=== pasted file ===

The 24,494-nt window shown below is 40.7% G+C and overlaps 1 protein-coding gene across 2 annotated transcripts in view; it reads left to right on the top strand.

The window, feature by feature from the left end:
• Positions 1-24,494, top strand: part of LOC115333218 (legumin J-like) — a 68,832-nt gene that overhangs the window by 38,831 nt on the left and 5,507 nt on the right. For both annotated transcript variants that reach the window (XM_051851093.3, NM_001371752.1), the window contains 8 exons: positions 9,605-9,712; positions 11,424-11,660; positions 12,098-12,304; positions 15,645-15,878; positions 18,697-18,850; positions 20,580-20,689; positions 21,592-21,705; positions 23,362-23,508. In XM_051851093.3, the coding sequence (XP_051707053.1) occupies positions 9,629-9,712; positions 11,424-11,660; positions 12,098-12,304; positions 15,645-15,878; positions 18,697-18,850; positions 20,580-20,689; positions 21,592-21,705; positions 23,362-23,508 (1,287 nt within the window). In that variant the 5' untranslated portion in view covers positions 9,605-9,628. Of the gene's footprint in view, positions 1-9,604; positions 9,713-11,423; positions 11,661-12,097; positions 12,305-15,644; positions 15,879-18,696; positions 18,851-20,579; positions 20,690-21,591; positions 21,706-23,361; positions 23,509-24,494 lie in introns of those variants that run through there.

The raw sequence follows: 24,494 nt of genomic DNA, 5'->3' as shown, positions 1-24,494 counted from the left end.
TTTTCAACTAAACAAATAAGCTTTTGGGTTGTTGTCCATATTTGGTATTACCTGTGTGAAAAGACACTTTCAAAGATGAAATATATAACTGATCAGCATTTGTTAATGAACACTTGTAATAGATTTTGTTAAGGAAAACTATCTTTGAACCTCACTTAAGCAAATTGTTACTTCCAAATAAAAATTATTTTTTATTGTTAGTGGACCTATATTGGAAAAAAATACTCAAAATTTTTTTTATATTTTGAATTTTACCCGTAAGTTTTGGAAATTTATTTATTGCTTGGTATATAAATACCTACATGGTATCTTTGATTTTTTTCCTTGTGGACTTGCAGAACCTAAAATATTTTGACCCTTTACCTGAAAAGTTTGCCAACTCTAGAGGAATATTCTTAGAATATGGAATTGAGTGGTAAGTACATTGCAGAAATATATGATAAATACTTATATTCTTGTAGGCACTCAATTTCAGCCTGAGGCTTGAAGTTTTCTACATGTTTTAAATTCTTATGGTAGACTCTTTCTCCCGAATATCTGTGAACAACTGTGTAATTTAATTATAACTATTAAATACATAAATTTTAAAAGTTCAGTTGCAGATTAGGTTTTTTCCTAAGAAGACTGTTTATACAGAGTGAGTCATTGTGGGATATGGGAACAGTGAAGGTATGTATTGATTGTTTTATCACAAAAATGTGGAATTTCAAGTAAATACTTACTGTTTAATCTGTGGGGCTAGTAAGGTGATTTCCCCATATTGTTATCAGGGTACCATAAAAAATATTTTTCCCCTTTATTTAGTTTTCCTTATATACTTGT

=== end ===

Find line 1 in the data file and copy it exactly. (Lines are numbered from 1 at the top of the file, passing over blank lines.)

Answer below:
The 24,494-nt window shown below is 40.7% G+C and overlaps 1 protein-coding gene across 2 annotated transcripts in view; it reads left to right on the top strand.